More than four in ten of the UK’s unpaid carers are male, according to a recent study by Carers Trust and The Men’s Health Forum. And over half of male carers surveyed said that being a carer had a negative impact on their mental health and that they felt especially isolated. Bearing these statistics in mind, are male carers getting the support and advice they need?
Jacqui Byron, Carers Advice Worker at social care charity The Fed, doesn’t think so. She’s developing a support group specifically for male carers living in the Greater Manchester Jewish community. Jacqui says:
“I’ve noticed a pattern of change – more male carers are coming forward and asking for help. I’m undertaking more carers’ assessments for male clients, and every week we see more and more men at our weekly Purple Room Cafe which is a place where carers can socialise and get advice.
I’ve actually been approached by several male carers who’ve said that a men’s group would be extremely beneficial to their own mental wellbeing. For this reason, I am creating bimonthly men’s carers’ evenings. Male carers will be able to get advice and information about their rights and can meet other carers”.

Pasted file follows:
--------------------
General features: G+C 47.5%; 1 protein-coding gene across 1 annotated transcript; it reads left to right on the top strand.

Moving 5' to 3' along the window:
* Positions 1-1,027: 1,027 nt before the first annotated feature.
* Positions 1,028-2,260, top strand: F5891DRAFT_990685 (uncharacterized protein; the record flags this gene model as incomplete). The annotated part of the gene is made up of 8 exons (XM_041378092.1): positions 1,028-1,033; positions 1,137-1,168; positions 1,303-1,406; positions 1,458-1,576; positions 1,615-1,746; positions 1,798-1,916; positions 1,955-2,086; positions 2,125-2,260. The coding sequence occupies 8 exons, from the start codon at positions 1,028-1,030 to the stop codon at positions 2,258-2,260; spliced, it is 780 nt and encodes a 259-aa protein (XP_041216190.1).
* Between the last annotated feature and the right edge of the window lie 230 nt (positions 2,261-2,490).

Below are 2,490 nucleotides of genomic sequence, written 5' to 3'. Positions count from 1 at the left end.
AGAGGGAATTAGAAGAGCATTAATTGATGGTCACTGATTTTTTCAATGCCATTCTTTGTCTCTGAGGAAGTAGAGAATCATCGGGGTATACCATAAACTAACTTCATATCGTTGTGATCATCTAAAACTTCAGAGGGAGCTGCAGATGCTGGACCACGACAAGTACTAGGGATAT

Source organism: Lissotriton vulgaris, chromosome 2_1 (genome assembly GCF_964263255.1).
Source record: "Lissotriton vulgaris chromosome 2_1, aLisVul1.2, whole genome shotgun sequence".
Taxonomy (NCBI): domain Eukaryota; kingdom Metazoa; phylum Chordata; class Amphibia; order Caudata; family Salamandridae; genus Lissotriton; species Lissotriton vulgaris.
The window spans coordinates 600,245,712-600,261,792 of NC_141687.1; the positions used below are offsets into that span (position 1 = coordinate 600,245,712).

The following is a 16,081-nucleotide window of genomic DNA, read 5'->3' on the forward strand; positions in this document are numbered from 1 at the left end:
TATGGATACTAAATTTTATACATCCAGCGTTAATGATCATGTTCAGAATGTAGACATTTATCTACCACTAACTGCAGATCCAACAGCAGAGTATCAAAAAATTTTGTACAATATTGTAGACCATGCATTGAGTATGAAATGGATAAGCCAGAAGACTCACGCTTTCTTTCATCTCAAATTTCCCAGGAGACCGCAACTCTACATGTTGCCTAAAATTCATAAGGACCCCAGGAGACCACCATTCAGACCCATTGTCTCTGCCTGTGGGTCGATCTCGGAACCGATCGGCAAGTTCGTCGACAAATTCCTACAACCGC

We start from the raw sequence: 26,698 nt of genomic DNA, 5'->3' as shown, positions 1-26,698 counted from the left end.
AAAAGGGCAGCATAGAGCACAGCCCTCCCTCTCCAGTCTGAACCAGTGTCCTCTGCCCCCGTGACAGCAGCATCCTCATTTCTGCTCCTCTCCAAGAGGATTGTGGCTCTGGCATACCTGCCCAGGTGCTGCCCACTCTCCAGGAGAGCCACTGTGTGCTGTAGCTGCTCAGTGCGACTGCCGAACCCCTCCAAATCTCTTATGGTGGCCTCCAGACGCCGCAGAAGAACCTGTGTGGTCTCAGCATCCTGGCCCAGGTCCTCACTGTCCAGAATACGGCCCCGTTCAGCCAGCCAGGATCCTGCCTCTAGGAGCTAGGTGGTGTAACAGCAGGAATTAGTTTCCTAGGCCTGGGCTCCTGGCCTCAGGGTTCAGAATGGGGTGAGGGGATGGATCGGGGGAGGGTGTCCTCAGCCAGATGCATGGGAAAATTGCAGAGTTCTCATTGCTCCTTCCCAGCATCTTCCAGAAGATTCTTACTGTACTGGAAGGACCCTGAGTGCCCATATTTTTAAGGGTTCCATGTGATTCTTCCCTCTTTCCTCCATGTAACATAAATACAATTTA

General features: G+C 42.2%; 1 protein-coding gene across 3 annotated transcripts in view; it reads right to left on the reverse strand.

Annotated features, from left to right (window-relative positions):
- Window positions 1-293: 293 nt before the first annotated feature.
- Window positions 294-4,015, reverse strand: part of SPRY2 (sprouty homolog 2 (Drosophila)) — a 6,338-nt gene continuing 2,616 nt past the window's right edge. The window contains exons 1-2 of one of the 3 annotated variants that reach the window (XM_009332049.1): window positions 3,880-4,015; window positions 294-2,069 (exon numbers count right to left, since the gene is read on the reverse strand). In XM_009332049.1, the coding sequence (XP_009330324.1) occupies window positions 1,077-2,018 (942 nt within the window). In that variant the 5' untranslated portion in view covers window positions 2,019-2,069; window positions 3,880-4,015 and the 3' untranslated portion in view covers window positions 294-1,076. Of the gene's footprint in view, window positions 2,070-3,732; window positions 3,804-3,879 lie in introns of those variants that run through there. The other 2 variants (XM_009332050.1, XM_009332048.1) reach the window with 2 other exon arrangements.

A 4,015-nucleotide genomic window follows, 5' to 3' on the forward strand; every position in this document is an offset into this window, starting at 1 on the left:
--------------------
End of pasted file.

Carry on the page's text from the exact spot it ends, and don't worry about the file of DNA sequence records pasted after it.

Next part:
Whilst new groups are in the pipeline, The Fed’s existing groups continue to flourish, providing a range of support to help carers cope long-term. Part of this involves arranging social events which bring carers together, such as a recent trip to see the musical production ‘Top Hat’ funded by The Royal Mail ‘Carers UK’ Treat Fund.
One carer, Bernice King, who looks after her husband, said “having the trips really helps you forget about your responsibilities for a short time”. Whilst Frances Silverman, the principal carer for her husband, exclaimed “we all need time out from caring to recharge our batteries and I’m so grateful to The Fed – all the trips are exceptional!”